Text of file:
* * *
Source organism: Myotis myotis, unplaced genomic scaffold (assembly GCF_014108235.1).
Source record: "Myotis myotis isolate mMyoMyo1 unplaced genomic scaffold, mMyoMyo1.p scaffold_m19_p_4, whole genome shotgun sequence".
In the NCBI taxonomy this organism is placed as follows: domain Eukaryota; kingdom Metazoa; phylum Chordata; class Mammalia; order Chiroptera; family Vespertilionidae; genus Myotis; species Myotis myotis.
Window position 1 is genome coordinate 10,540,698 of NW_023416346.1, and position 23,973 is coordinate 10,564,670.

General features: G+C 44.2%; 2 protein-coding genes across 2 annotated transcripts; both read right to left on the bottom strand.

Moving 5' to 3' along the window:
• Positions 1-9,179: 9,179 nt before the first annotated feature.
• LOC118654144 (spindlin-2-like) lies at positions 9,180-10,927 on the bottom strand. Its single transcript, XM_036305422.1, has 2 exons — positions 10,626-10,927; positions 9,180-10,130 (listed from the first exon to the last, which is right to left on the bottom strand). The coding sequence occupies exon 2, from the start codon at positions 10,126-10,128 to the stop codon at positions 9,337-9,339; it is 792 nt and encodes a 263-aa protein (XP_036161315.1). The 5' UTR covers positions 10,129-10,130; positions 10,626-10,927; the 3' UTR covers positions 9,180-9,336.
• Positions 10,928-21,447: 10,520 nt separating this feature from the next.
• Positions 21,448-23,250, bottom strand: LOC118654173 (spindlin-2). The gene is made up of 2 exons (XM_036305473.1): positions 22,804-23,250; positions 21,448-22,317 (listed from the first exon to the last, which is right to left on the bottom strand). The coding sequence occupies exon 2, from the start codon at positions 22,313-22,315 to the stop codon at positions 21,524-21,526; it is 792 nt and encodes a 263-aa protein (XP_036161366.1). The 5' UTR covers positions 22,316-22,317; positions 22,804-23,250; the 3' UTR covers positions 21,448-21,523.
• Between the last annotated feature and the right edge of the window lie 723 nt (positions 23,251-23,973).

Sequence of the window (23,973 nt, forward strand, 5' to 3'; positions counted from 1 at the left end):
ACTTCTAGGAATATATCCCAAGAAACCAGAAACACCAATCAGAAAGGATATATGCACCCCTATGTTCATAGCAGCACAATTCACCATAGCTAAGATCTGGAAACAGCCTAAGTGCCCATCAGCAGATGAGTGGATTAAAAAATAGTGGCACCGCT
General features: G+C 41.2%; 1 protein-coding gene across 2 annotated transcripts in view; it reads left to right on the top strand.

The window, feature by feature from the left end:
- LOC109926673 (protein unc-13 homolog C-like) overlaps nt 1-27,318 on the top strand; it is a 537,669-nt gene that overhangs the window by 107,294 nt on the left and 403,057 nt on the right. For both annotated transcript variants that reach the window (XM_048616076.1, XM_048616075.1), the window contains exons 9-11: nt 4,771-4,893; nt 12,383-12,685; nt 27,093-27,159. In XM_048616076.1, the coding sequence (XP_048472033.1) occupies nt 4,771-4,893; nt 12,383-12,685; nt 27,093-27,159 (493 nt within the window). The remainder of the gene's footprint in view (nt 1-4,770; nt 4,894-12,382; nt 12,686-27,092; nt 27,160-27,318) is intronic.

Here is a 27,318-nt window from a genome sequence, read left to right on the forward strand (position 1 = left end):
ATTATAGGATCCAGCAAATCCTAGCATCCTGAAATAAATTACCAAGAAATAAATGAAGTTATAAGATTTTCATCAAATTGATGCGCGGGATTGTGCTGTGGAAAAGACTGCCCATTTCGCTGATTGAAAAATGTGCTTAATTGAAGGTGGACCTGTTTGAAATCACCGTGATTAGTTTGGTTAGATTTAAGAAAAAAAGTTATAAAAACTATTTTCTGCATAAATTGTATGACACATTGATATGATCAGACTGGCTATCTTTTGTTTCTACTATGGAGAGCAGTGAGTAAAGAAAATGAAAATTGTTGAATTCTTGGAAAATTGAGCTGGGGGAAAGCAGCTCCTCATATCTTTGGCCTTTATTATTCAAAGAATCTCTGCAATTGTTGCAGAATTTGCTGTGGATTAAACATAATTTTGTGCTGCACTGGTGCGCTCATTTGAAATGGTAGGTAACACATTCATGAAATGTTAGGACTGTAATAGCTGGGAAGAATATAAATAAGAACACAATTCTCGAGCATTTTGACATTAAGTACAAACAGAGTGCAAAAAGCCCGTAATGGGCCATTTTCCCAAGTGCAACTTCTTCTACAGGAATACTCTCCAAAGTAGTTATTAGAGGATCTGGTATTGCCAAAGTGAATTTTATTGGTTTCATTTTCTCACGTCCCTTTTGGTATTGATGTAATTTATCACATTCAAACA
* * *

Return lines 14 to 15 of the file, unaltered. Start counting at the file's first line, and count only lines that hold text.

General features: G+C 41.2%; 1 protein-coding gene across 2 annotated transcripts in view; it reads left to right on the top strand.

The window, feature by feature from the left end: